We know we are constantly talking about flexible work and all its wonderful benefits here at School Hours. If you’re currently employed, you might be thinking ‘Could my existing work become flexible work?’. The simple answer is yes; almost any job can have some element of flexibility added to it. The not so simple answer is that some jobs will be able to accommodate all or most forms of flexibility, while others will only suit one or a few types.
As mentioned above, lots of jobs can have flexibility applied to them. Knowledge workers with little or no customer contact, like those in IT, administration, finance, architects, engineers, etc, could all have almost the full gamut of flexibility options applied with ease. Whether it’s flexible full-time, part-time, annualised or compressed hours, job sharing or even term-time, each could be accommodated by a forward thinking employer.
Also mentioned above is that not all job types will have the luxury of so many flexibility options being able to be applied. Retail, hospitality and professional service roles come to mind immediately as roles where flexibility maybe harder to come by. Lawyers, accountants, shop assistants, managers, receptionists, sales professionals and the like will all generally require the employee to be in attendance during specific hours making flexibility harder, but not impossible to accommodate.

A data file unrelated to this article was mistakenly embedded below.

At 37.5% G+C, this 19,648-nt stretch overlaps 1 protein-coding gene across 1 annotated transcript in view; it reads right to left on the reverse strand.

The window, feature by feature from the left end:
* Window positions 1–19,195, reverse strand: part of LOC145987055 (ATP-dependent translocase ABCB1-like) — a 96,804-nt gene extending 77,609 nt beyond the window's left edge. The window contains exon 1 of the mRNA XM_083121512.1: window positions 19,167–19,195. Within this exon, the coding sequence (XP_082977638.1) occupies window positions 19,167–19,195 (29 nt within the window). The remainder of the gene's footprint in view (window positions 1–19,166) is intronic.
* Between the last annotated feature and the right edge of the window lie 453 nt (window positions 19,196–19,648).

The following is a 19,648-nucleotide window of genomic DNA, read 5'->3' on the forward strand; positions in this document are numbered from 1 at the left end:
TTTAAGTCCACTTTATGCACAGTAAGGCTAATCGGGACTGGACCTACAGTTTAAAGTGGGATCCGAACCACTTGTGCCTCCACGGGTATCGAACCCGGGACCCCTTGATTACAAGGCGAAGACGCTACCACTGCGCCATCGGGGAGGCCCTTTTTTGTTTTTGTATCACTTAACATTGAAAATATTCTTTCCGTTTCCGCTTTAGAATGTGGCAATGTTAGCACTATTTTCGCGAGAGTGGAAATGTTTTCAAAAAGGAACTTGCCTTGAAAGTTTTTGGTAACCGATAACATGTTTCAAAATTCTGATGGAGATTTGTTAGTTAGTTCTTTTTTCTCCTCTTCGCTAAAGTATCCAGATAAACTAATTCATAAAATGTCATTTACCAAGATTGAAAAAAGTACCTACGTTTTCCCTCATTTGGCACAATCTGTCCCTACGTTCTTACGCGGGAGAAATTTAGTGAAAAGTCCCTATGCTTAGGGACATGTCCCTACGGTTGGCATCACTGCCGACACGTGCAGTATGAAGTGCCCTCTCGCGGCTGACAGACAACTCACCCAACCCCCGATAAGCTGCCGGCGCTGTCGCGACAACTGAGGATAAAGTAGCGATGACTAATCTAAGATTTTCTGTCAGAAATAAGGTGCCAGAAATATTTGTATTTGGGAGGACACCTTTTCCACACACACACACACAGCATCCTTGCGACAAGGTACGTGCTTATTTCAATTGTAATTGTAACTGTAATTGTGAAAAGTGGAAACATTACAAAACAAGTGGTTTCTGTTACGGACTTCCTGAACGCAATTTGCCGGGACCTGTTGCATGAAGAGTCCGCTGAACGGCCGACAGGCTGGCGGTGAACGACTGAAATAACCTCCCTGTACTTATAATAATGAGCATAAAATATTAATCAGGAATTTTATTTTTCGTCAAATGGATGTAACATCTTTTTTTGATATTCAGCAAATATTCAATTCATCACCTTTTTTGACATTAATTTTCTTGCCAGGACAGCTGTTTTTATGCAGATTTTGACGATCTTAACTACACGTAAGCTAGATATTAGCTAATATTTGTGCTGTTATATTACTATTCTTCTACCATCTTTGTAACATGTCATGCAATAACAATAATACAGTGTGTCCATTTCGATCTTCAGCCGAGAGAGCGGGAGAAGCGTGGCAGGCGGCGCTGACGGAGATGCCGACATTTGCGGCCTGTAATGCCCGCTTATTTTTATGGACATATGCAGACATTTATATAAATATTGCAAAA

Whether you’re in a role that has plenty of flexibility options or not, your application for flexibility is key to success and the following tips may come in handy when preparing for this
- Think about your role – What type of flexibility will your role allow? Get an idea about what types of flexibility requests would be supported and what may not. Ideally there would be a precedent with someone else working already receiving flexibility in a similar type of role.
- Think support – While not imperative, it’s ideal to have someone in the organisation, whether it’s your manager or someone else in a decision-making role, to support your concept, even it’s only in principle.
- Think WIN-WIN – Getting your request accepted will be a win for you, but what constitutes a win for your employer? Think about this one long and hard and make sure it forms a large proportion of your application.
- Think written – ALL applications should be formalised in writing. A written application shows the seriousness of the request and it’s also much easier to get all your thoughts out on paper. By all means pitch it verbally, however back this up with a written request.
In conclusion, your existing job could be made flexible as long as the business believes it works for them as much as it works for you and the onus will be on you to prove that. If they are on the fence, consider asking for a trial to get it across the line. If you’re still unsure about how to go about this, email us and we’ll help you work through it. We can also recommend some application writing services to make sure you’re putting your absolute best foot forward.